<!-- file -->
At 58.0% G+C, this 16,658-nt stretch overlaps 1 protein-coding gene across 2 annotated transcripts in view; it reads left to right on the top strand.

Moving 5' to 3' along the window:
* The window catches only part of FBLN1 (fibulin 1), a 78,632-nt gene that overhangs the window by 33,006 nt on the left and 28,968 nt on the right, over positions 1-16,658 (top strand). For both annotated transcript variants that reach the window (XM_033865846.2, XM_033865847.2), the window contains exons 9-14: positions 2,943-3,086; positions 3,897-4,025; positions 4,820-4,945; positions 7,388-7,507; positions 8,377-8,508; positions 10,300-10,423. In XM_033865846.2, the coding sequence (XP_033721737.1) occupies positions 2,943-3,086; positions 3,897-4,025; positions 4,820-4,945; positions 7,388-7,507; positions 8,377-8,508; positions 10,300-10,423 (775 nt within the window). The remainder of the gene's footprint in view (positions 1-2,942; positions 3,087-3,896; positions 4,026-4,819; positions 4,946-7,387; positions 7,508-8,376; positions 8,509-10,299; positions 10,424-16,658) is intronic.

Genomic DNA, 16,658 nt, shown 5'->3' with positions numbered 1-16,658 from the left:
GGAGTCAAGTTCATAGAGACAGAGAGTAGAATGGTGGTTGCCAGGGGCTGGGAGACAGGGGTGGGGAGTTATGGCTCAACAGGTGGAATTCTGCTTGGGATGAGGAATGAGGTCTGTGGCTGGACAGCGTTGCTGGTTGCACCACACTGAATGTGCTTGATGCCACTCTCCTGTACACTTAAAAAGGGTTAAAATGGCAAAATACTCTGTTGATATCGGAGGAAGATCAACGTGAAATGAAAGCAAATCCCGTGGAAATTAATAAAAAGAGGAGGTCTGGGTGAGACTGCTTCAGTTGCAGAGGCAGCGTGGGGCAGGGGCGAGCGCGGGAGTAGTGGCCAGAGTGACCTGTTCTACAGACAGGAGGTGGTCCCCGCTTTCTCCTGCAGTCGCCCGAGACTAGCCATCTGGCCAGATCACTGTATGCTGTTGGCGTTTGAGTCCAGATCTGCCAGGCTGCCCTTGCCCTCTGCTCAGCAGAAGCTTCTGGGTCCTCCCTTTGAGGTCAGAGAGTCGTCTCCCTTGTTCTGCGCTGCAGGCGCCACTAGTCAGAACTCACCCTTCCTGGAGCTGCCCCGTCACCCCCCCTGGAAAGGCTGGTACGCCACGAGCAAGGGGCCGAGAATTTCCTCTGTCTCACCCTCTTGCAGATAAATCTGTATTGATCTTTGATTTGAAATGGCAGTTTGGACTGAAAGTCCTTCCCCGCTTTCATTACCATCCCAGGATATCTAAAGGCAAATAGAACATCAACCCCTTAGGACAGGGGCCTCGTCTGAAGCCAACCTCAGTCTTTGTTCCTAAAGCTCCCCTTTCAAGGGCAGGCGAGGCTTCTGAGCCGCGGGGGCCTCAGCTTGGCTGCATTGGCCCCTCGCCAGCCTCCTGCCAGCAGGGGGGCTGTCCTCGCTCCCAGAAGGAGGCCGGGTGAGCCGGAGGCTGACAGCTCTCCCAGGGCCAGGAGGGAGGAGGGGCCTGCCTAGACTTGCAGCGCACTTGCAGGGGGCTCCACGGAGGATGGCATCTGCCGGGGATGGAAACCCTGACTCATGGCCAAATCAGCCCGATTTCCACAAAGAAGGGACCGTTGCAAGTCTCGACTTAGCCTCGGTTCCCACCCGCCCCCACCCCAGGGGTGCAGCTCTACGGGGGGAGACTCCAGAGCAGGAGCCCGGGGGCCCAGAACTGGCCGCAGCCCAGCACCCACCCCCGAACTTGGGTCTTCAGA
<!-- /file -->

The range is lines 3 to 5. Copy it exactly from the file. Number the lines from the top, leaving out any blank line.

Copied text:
* The window catches only part of FBLN1 (fibulin 1), a 78,632-nt gene that overhangs the window by 33,006 nt on the left and 28,968 nt on the right, over positions 1-16,658 (top strand). For both annotated transcript variants that reach the window (XM_033865846.2, XM_033865847.2), the window contains exons 9-14: positions 2,943-3,086; positions 3,897-4,025; positions 4,820-4,945; positions 7,388-7,507; positions 8,377-8,508; positions 10,300-10,423. In XM_033865846.2, the coding sequence (XP_033721737.1) occupies positions 2,943-3,086; positions 3,897-4,025; positions 4,820-4,945; positions 7,388-7,507; positions 8,377-8,508; positions 10,300-10,423 (775 nt within the window). The remainder of the gene's footprint in view (positions 1-2,942; positions 3,087-3,896; positions 4,026-4,819; positions 4,946-7,387; positions 7,508-8,376; positions 8,509-10,299; positions 10,424-16,658) is intronic.

Genomic DNA, 16,658 nt, shown 5'->3' with positions numbered 1-16,658 from the left:
GGAGTCAAGTTCATAGAGACAGAGAGTAGAATGGTGGTTGCCAGGGGCTGGGAGACAGGGGTGGGGAGTTATGGCTCAACAGGTGGAATTCTGCTTGGGATGAGGAATGAGGTCTGTGGCTGGACAGCGTTGCTGGTTGCACCACACTGAATGTGCTTGATGCCACTCTCCTGTACACTTAAAAAGGGTTAAAATGGCAAAATACTCTGTTGATATCGGAGGAAGATCAACGTGAAATGAAAGCAAATCCCGTGGAAATTAATAAAAAGAGGAGGTCTGGGTGAGACTGCTTCAGTTGCAGAGGCAGCGTGGGGCAGGGGCGAGCGCGGGAGTAGTGGCCAGAGTGACCTGTTCTACAGACAGGAGGTGGTCCCCGCTTTCTCCTGCAGTCGCCCGAGACTAGCCATCTGGCCAGATCACTGTATGCTGTTGGCGTTTGAGTCCAGATCTGCCAGGCTGCCCTTGCCCTCTGCTCAGCAGAAGCTTCTGGGTCCTCCCTTTGAGGTCAGAGAGTCGTCTCCCTTGTTCTGCGCTGCAGGCGCCACTAGTCAGAACTCACCCTTCCTGGAGCTGCCCCGTCACCCCCCCTGGAAAGGCTGGTACGCCACGAGCAAGGGGCCGAGAATTTCCTCTGTCTCACCCTCTTGCAGATAAATCTGTATTGATCTTTGATTTGAAATGGCAGTTTGGACTGAAAGTCCTTCCCCGCTTTCATTACCATCCCAGGATATCTAAAGGCAAATAGAACATCAACCCCTTAGGACAGGGGCCTCGTCTGAAGCCAACCTCAGTCTTTGTTCCTAAAGCTCCCCTTTCAAGGGCAGGCGAGGCTTCTGAGCCGCGGGGGCCTCAGCTTGGCTGCATTGGCCCCTCGCCAGCCTCCTGCCAGCAGGGGGGCTGTCCTCGCTCCCAGAAGGAGGCCGGGTGAGCCGGAGGCTGACAGCTCTCCCAGGGCCAGGAGGGAGGAGGGGCCTGCCTAGACTTGCAGCGCACTTGCAGGGGGCTCCACGGAGGATGGCATCTGCCGGGGATGGAAACCCTGACTCATGGCCAAATCAGCCCGATTTCCACAAAGAAGGGACCGTTGCAAGTCTCGACTTAGCCTCGGTTCCCACCCGCCCCCACCCCAGGGGTGCAGCTCTACGGGGGGAGACTCCAGAGCAGGAGCCCGGGGGCCCAGAACTGGCCGCAGCCCAGCACCCACCCCCGAACTTGGGTCTTCAGA